Once reserved for emergency situations, provisional ballots were freely handed out across California on June 7 as a Times analysis finds they were used by more than one of every five primary voters who showed up at a polling place. But the wide use of provisional ballots has not been matched by any broad statewide oversight, with rules changing from one county to the next dictating when they are used and how elections officials decide whether to count them as valid votes. “You think it would be clean and simple,” said Donna Tarr, a resident of Rolling Hills Estates who volunteered to observe provisional ballot counting in Los Angeles County last month. … Tarr, 64, was one of several supporters of Vermont Sen. Bernie Sanders who descended on county elections offices after the June election to observe how provisional ballots were processed and how many were actually counted. When she and others complained that some provisional ballots cast by unaffiliated “no party preference” voters were not being correctly counted in the Democratic presidential race, Los Angeles County elections officials quickly stepped in to fix the problem.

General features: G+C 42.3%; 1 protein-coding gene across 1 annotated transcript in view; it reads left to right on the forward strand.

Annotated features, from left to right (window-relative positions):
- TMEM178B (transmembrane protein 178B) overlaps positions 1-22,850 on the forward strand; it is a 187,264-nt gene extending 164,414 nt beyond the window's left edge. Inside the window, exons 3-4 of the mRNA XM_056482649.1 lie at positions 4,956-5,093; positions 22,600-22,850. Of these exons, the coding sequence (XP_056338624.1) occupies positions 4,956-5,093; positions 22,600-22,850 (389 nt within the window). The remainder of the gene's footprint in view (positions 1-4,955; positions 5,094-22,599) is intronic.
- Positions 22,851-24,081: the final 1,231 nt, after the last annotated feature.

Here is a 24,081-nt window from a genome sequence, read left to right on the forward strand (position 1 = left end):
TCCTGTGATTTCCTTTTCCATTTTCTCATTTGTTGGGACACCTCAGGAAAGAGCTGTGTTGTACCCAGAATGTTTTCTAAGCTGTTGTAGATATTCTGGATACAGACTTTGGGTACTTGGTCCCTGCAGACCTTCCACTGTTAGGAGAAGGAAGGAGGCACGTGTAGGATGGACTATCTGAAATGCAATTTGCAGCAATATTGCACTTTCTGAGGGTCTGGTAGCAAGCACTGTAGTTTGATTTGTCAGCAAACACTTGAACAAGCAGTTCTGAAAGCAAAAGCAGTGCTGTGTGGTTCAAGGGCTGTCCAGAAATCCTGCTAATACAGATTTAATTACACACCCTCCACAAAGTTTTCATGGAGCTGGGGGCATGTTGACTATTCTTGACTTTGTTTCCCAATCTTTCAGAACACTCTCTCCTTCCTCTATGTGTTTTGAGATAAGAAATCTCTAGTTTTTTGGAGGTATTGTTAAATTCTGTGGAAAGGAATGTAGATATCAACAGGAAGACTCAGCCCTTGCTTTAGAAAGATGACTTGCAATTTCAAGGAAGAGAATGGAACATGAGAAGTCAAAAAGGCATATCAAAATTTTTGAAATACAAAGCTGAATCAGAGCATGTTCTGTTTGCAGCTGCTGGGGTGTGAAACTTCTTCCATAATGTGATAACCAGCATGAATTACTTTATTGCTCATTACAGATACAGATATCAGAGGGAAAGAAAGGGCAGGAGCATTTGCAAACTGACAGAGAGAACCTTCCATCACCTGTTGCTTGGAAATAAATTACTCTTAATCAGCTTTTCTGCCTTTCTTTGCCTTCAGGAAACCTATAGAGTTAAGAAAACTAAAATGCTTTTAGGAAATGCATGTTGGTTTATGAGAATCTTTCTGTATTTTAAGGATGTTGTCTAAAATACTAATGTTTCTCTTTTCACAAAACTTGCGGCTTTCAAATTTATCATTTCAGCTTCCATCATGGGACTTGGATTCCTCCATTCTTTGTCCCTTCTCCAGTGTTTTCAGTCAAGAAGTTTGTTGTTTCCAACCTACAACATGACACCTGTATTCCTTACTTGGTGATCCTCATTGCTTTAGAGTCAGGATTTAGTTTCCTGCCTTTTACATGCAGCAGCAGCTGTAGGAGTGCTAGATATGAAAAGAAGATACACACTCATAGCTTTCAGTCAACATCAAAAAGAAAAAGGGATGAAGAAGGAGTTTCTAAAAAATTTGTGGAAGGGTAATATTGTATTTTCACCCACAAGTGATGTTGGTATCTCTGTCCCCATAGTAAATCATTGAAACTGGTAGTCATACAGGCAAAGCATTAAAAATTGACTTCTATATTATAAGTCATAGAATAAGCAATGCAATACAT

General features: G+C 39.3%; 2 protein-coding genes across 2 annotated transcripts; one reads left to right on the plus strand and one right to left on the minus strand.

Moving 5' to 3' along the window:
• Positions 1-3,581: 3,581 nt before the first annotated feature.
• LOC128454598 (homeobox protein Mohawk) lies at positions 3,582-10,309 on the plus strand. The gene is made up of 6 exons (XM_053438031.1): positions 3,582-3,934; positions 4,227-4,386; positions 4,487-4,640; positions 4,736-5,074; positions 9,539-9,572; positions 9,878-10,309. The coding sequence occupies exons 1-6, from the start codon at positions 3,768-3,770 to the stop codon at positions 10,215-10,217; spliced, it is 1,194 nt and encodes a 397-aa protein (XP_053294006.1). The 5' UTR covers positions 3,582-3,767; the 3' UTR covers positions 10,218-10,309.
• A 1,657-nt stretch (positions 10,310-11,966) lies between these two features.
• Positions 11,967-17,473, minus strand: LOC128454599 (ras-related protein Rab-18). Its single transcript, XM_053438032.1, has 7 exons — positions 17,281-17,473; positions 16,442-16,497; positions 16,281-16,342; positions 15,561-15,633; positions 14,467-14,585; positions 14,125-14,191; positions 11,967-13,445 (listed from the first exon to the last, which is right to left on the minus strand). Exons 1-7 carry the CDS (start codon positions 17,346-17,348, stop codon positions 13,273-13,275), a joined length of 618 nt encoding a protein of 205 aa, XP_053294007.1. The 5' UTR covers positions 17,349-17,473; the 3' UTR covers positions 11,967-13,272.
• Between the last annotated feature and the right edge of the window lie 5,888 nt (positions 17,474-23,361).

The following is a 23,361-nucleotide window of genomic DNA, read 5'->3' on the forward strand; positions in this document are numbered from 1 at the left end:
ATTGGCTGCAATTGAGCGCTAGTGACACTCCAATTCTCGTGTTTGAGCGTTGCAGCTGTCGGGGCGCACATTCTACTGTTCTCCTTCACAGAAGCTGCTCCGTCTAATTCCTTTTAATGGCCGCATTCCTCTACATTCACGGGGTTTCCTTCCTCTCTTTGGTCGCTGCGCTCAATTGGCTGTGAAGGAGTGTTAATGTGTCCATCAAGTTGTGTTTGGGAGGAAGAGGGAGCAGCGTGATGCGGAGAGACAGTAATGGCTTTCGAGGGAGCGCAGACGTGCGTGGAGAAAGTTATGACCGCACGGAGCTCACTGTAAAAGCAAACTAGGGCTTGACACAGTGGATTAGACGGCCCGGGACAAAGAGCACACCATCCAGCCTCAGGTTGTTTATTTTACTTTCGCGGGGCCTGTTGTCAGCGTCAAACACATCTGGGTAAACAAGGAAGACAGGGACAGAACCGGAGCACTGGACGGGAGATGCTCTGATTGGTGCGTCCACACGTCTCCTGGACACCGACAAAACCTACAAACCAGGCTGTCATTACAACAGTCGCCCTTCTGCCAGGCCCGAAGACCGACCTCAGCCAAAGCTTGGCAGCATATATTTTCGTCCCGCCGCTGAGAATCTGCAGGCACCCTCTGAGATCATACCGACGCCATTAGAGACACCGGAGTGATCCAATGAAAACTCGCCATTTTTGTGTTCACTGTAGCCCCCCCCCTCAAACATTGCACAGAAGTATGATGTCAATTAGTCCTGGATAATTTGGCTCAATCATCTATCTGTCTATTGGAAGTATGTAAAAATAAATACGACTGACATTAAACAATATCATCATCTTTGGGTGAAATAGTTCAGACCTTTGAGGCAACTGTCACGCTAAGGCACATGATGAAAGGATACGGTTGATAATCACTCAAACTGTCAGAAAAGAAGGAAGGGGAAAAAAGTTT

Tarr wanted to know whether it was an issue that stretched to other communities. In late June, she sent an email to state elections officials demanding they intervene to ensure similar problems weren’t happening in all of California’s 58 counties. “We said, ‘Holy cow! You can’t go on like this,’ ” Tarr said.
State election law is largely limited to the legal right of a voter to ask for a provisional ballot, while leaving a significant amount of discretion to local officials in regard to how often the ballots are used. “We’re all left to interpret these things county by county,” said Joe Canciamilla, Contra Costa County’s registrar of voters.